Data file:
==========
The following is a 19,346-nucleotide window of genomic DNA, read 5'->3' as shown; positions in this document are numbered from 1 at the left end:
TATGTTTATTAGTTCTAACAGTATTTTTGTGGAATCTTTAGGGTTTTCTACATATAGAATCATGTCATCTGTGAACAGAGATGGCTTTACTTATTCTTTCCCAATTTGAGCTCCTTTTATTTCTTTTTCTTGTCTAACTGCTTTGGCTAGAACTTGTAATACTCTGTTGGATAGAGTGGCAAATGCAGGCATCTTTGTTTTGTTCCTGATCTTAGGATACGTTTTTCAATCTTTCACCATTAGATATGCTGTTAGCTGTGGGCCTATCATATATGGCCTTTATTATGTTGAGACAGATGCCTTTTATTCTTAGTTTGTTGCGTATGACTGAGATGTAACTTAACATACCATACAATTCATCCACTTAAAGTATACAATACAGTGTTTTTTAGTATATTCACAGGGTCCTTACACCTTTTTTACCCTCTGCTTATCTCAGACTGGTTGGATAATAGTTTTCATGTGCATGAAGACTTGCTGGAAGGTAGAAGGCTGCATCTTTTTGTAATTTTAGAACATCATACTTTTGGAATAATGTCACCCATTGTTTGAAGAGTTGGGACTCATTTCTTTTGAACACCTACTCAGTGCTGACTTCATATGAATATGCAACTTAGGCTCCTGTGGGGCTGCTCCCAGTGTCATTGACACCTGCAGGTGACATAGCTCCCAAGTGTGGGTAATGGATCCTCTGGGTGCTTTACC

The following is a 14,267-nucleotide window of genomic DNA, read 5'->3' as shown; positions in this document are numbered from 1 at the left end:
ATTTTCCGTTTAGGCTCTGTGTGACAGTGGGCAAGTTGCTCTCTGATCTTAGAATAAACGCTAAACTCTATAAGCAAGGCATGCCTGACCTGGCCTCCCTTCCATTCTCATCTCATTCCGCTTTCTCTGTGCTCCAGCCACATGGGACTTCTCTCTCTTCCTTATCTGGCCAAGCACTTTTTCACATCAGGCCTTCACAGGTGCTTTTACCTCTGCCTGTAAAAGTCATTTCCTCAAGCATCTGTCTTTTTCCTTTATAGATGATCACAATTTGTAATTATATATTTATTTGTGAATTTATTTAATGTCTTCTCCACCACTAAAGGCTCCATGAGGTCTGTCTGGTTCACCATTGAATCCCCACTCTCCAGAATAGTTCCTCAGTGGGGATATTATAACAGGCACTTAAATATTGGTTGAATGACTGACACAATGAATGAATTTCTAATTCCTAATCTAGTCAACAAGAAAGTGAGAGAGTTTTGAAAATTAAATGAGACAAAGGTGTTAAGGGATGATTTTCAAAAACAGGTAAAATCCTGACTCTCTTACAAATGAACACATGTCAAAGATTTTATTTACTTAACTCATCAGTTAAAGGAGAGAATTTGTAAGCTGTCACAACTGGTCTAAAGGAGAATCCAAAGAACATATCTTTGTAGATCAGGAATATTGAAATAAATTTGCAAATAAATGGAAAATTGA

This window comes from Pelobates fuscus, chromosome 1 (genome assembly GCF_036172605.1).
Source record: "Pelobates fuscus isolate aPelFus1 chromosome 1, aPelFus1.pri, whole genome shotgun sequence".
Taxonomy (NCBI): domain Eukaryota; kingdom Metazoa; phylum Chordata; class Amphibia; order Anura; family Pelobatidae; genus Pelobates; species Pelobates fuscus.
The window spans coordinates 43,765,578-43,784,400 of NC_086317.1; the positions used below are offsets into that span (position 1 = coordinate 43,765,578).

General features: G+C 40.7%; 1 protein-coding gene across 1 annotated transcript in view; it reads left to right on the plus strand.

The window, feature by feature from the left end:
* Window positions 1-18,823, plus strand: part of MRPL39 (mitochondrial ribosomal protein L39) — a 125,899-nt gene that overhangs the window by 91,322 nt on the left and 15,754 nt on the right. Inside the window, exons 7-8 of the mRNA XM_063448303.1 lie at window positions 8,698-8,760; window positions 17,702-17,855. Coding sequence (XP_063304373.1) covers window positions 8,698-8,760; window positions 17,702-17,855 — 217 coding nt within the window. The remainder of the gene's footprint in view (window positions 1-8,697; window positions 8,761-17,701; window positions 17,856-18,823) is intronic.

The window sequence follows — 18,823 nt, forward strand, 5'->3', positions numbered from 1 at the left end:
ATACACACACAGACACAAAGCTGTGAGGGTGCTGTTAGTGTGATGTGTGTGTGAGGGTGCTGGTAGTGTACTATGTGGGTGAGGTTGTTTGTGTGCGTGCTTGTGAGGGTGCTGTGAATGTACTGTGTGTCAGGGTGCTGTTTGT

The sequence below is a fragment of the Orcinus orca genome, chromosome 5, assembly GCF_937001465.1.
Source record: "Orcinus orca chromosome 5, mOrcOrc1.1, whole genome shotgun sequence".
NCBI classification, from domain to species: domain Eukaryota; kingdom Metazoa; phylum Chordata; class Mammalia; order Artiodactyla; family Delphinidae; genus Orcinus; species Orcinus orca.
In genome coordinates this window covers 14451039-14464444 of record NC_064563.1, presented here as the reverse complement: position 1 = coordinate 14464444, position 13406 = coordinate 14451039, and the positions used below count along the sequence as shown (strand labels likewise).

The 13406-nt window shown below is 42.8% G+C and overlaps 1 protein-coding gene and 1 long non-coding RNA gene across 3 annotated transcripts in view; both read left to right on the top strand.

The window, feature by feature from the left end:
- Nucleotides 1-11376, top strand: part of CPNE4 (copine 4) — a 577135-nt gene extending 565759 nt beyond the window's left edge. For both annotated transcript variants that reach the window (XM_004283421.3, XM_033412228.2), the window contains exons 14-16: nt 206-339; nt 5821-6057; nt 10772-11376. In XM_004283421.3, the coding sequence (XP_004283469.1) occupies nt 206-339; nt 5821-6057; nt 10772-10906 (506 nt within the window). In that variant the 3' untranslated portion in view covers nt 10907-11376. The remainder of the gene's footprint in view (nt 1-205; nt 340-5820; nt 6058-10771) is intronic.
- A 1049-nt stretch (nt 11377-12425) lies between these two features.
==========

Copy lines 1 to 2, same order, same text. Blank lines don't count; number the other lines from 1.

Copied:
The following is a 19,346-nucleotide window of genomic DNA, read 5'->3' as shown; positions in this document are numbered from 1 at the left end:
TATGTTTATTAGTTCTAACAGTATTTTTGTGGAATCTTTAGGGTTTTCTACATATAGAATCATGTCATCTGTGAACAGAGATGGCTTTACTTATTCTTTCCCAATTTGAGCTCCTTTTATTTCTTTTTCTTGTCTAACTGCTTTGGCTAGAACTTGTAATACTCTGTTGGATAGAGTGGCAAATGCAGGCATCTTTGTTTTGTTCCTGATCTTAGGATACGTTTTTCAATCTTTCACCATTAGATATGCTGTTAGCTGTGGGCCTATCATATATGGCCTTTATTATGTTGAGACAGATGCCTTTTATTCTTAGTTTGTTGCGTATGACTGAGATGTAACTTAACATACCATACAATTCATCCACTTAAAGTATACAATACAGTGTTTTTTAGTATATTCACAGGGTCCTTACACCTTTTTTACCCTCTGCTTATCTCAGACTGGTTGGATAATAGTTTTCATGTGCATGAAGACTTGCTGGAAGGTAGAAGGCTGCATCTTTTTGTAATTTTAGAACATCATACTTTTGGAATAATGTCACCCATTGTTTGAAGAGTTGGGACTCATTTCTTTTGAACACCTACTCAGTGCTGACTTCATATGAATATGCAACTTAGGCTCCTGTGGGGCTGCTCCCAGTGTCATTGACACCTGCAGGTGACATAGCTCCCAAGTGTGGGTAATGGATCCTCTGGGTGCTTTACC